Plamen Dejanoff’s project originates from the relationships between art, culture and economy, issues that the artist has been investigating for some years now. In Planets of Comparison Dejanoff explores the relations between the systems of art and of economy. Here he acts simultaneously as artist, manager and collector.
In the nineties Dejanoff bought seven houses in Veliko Tarnovo (a city in the centre of Bulgaria) to be restructured by Plamen Dejanoff in collaboration with a number of architecture studies (Kühn/Malvezzi, Vienna, Berlin, Grüntuch & Ernst Berlin, Gruppo A12 Milano, Cocktail Lyon) and afterwards used by institutions, galleries and museums for cultures activities. The project started with MUMOK, the Museum of Modern Art Ludwig Foundation Vienna, where a bronze statue representing a part of the first realised house was exhibited in the spring of 2006 (the project was realised by Plamen Dejanoff with the Austian architects Wiederin/Konzett and Hubmann &Vass). The project will then move to Veliko Tarnovo where MUMOK will be establishing a space in the Balkans for the next years. Plamen combines strategies of art and business in a similar way to how Andy Warhol combined Pop and Conceptual Art. For this exhibition Plamen Dejanoff presents a new phases of the project on MUMOK house in Veliko Tarnovo, designed together with architects Erich Hubmann & Andreas Vass from Vienna, featuring drawings, maquettes, and a new objects branded ‘dejanoff’ that are actually realised in collaboration with bulgarian craftmens and “made in Bulgaria”. This project, playful and economically rewarding at the same time, transforms the existential experience into a sort of joint venture which is typical in the real economy, thus continuing his investigation into art and economy.
Daniela Kostova uses her documentary video, Body-Without-Organs, as raw material for an installation, especially designed originally for Isola Art Centre, composed of a series of ‘social environments’. The passage through the installation invites viewers to reflect on the issues of emigration, travelling and music as a point of integration. The title of the work borrows the concept of “body-without-organs” from Gilles Deleuze. The expression “le corps sans organs” may seem obscure, but its definition is quite clear. It means conceptualizing the body without reducing it to an organic form, not a body deprived of the organs, instead a body on its way to differentiation. The body without organs is therefore in-organic life and, as such, a power of individualization not yet turned into an organism. The exhibition becomes a means for cultural dialogue and confrontation between geographical places that are different yet near. Inspired by the New York music scene of ethno-mesh and gypsy-punk the installation describes the Bulgarian Bar ironically named the Bulgarian Cultural Centre in New York City seen through the eyes of those recently emigrated there. Bulgarian Bar is not a “cultural center” but rather a cultural imaginary and an area of converging opposite tendencies: on one hand the institutional representation of the National Cultural Center and on the other the essence of the nomad spirit expressed through the gypsy-punk music.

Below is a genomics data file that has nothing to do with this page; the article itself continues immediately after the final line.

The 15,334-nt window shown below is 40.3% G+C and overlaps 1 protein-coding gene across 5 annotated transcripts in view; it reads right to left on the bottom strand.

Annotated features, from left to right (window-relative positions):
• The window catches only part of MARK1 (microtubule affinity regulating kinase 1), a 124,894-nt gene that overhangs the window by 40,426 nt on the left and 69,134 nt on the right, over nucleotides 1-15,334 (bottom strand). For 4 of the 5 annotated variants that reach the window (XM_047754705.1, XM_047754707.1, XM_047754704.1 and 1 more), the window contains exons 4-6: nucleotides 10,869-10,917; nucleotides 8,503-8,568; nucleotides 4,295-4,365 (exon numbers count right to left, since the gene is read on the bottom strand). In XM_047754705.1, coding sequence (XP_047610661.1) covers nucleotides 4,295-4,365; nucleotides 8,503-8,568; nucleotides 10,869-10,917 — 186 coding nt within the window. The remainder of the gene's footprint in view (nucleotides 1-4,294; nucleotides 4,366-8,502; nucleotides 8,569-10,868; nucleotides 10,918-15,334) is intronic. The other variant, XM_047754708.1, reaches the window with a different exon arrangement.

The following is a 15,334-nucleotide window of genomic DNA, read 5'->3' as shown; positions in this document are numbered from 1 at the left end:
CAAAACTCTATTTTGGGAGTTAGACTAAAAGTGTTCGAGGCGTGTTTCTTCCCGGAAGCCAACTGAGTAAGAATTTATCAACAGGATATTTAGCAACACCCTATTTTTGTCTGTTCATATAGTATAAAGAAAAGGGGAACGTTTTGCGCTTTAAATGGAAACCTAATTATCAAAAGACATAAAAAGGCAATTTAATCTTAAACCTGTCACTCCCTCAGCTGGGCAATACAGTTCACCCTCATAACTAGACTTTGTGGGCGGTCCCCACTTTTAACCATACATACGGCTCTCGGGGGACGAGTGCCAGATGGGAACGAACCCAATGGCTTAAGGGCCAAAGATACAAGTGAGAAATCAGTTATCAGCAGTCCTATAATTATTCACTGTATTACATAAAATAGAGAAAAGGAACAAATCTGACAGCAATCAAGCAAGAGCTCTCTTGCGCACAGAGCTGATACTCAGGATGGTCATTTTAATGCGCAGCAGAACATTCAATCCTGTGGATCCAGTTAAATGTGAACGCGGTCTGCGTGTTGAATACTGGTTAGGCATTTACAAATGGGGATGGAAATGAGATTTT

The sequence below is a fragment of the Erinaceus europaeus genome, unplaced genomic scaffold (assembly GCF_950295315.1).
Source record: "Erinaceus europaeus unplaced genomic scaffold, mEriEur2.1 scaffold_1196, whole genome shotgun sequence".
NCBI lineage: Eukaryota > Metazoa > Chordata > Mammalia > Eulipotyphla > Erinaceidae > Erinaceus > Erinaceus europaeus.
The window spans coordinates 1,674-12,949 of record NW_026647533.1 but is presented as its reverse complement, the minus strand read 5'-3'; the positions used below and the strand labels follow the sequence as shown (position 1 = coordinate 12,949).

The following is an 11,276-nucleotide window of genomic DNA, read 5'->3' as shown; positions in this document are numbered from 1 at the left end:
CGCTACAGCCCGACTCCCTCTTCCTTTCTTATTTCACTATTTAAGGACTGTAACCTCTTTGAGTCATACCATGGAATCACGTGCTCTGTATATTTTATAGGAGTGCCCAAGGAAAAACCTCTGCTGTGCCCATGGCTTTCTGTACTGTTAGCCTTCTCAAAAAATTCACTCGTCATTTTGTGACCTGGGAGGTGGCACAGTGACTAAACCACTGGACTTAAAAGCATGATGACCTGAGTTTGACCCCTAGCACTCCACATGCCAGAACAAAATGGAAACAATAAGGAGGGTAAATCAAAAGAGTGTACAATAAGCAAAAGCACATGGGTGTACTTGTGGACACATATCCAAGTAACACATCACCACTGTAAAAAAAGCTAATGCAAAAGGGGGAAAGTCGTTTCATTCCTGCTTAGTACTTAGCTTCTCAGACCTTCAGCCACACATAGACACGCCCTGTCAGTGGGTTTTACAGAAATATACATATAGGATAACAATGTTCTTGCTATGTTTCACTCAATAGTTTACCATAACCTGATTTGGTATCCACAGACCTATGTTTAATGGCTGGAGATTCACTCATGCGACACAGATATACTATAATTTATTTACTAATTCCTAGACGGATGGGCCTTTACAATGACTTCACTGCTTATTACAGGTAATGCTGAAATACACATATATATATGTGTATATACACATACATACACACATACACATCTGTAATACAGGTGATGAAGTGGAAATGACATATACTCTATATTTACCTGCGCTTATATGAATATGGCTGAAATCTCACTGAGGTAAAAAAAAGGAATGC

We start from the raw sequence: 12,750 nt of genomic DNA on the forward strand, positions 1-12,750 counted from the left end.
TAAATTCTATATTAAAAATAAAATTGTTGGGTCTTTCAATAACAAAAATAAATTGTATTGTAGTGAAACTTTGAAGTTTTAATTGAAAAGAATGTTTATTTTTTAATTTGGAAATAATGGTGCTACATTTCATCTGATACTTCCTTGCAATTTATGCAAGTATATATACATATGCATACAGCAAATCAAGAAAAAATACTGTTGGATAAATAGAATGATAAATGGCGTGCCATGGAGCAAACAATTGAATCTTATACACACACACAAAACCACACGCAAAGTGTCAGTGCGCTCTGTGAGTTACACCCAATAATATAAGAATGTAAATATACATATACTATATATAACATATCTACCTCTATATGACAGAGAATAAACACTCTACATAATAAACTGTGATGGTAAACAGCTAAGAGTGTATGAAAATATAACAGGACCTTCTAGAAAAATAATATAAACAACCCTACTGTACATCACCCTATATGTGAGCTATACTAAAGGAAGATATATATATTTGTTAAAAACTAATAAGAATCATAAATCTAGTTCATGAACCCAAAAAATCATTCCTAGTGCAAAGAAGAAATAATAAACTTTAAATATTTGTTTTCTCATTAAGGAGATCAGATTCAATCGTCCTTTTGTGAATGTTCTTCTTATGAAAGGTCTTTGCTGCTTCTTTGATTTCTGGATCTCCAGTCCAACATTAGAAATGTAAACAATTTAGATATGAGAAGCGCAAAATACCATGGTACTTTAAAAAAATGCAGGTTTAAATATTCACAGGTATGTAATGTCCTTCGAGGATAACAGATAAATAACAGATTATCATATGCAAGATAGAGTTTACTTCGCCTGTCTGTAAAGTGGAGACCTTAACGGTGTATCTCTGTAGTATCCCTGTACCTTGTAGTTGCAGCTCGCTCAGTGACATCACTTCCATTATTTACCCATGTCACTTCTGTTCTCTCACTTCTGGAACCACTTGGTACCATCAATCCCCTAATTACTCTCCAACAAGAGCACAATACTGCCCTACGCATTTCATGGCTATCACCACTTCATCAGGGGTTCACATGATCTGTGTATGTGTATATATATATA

Dancing in the Bulgarian Bar transcends the usual bodily function, overiding it with new possible meanings provided by the orgasmic fusion with music. The experience in the Bulgarian Bar becomes an anthropological metaphor that shows plurality of culture. The work of Daniela Kostova becomes the search of one’s self in the human community, where spiritual values are the consequence of collective adventures. It is not by chance that DJ Boro says of gypsy music – “the gypsy idea works very well, because they don’t have a state. They are continuously nomadic”.
In short, the party depends on the people’s possibilities and on their capacity to forget their own identities.